Have you ever eaten an extra piece of food just because it was so delicious that you couldn’t resist? A similar hunger is often observed amongst Software-as-a-Service application (SaaS) businesses that develop mobile apps for their SaaS platforms just because it’s a cool thing.
Mobile SaaS applications are indeed on a tear and will be for a long time. But if you don’t know why you actually need a SaaS mobile app, convincing market data doesn’t mean a green light for you to start the development. Launching a SaaS mobile app development project just to follow a large-scale trend means big troubles for your business, because you’ll be loaded with indigestible expenses that won’t bring any positive results.
Having doubts about whether to start SaaS app development or not is a wise course of action, but you still have to make a final decision. Yuval Noah Harari in his “Sapiens: A Brief History of Humankind” wrote: “Humans think in stories, and we try to make sense of the world by telling stories”. That is why the JatApp team would like to share with you three stories about SaaS mobile app development to help you make an informed decision.
Different types, different purposes
SaaS mobile apps pursue different purposes, which means that there are different types of apps. In general, you need to choose between a complementary, standalone, and feature-restricted mobile SaaS app. Please enjoy three stories about SaaS product development that describe these different types of SaaS mobile apps.
We wouldn’t say that complementary mobile apps are the most common, but you’ve certainly come across some of them. The purpose of a complementary SaaS mobile application is to (wait for it) complement the app’s web version and provide unique user experiences possible with a mobile device only. In other words, a mobile app includes features that are unavailable with a web version of your SaaS app.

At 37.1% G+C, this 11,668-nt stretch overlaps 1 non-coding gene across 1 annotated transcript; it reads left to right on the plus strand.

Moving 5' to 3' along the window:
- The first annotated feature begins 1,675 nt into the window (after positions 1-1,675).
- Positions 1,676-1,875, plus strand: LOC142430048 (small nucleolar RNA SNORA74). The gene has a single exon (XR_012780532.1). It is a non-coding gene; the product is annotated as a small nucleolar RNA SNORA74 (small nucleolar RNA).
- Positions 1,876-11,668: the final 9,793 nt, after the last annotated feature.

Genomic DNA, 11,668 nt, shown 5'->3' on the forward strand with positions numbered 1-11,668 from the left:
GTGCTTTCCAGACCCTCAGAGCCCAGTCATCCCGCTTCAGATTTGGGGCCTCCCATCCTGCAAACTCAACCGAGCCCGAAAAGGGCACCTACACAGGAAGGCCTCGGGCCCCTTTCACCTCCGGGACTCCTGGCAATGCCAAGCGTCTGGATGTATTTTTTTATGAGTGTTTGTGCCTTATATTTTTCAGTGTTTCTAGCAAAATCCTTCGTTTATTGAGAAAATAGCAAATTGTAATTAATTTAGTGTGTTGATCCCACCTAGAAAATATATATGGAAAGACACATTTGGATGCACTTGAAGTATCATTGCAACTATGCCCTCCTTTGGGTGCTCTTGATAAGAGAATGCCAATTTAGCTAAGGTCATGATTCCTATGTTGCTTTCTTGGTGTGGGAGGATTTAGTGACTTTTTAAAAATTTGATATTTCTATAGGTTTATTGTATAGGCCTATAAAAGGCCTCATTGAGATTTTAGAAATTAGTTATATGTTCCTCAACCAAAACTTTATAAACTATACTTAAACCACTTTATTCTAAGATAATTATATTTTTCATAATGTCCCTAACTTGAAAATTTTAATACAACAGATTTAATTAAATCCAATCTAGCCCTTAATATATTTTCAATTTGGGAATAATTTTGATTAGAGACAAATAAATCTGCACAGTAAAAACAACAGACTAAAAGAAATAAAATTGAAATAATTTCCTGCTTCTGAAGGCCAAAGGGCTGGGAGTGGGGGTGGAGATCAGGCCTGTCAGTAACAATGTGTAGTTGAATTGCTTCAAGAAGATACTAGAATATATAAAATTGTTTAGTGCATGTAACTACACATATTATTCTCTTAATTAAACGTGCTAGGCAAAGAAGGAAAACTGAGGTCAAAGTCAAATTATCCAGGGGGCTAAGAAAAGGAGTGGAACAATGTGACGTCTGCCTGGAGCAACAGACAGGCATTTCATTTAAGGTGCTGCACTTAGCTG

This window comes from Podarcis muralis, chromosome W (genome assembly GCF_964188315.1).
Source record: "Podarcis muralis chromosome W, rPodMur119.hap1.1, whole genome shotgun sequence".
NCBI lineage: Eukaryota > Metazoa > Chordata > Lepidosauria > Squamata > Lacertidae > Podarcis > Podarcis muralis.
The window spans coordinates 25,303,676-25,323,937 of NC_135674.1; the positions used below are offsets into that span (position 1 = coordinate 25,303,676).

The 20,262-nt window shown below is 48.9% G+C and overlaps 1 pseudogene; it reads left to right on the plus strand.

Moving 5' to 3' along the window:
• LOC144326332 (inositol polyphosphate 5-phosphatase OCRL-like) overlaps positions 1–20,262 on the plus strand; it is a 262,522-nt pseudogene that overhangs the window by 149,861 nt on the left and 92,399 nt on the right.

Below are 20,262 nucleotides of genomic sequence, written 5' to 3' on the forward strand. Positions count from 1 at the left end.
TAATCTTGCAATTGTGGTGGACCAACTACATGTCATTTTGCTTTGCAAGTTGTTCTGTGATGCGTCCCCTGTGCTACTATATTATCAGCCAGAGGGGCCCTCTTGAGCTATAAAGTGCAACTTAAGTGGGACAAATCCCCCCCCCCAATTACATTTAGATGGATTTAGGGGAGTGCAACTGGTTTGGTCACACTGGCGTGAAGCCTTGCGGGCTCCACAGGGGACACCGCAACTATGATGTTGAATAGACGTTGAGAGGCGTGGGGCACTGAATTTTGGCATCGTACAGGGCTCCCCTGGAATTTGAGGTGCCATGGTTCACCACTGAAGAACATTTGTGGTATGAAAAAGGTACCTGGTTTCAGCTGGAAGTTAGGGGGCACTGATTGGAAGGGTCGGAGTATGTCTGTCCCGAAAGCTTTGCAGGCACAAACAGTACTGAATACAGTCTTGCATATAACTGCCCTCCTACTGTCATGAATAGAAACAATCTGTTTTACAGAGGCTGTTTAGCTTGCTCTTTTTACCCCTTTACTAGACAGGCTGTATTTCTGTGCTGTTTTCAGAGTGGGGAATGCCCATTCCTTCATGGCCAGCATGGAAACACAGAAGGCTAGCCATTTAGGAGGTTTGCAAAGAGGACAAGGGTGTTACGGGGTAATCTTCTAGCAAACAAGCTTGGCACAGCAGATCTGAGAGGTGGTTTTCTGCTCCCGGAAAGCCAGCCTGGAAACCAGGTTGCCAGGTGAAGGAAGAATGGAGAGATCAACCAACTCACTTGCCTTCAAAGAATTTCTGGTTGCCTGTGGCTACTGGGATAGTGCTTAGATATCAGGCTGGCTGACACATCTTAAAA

Augmented and virtual reality (AR/VR) as well as built-in cameras are the most common technical capabilities of smartphones that SaaS people intend to exploit with complementary mobile apps. Still, the reasons for building a complementary SaaS mobile application do differ much.
For example, our client from Denmark had an employee engagement platform with a complementary mobile app.
Bothering yourself with the development of additional features for mobile applications seems like a cake that’s not worth a candle, but when it comes to the opportunity to create a unique user experience, you should be the most open-minded person in the world.
Survey in the employee engagement app
Actually, the reason for adding extra functionality to the mobile app stems from the entire concept of the product. Our partner from Denmark provides businesses with an employee engagement platform, where workers can report about their mood at the workplace. The app includes gamification features as well as video reporting, which is why the client naturally decided that smartphones should be the primary devices employees use.
Video reporting feature in the employee engagement app
On top of that, the client realized that employee engagement matters not only to white-collar companies with shiny offices and the smell of cheap coffee. Factories, construction sites, retail shops, and others also care for the engagement of their workers, but laptops and personal computers aren’t available to make every worker report about their mood.
On the other hand, employees carry smartphones everywhere, so they can engage in surveys and other interactions with their organizations regardless of job type or workplace conditions. As a result, a seamless access to employee responses makes one of the product’s features possible: real-time analytics of employees’ moods.
Additionally, the web version of the product is designed mainly for human resource managers, who arrange surveys and gather analytics about the workers’ moods. In such a way, a web version of this SaaS would be useless without a complementary mobile application.
Web version of the employee engagement app
This type of a SaaS mobile application simply doesn’t differ from a web version of your SaaS app and has all the features without any limitations. The only difference is that things like capacity load, screen orientation, and such, are optimized for mobile use.
The reason behind developing a standalone SaaS mobile app is quite plain: put all benefits of the SaaS product in a consumer’s pocket. That was the advice JatApp’s business analysts gave to our client from the United Kingdom who had an idea of a bill-splitting app called Splitzy.
And again, the user experience was the centerpiece of creating a standalone mobile app. Beyond a doubt, splitting a bill after a dinner with friends via smartphone is a convenient solution that helps to solve a small problem without too much hassle.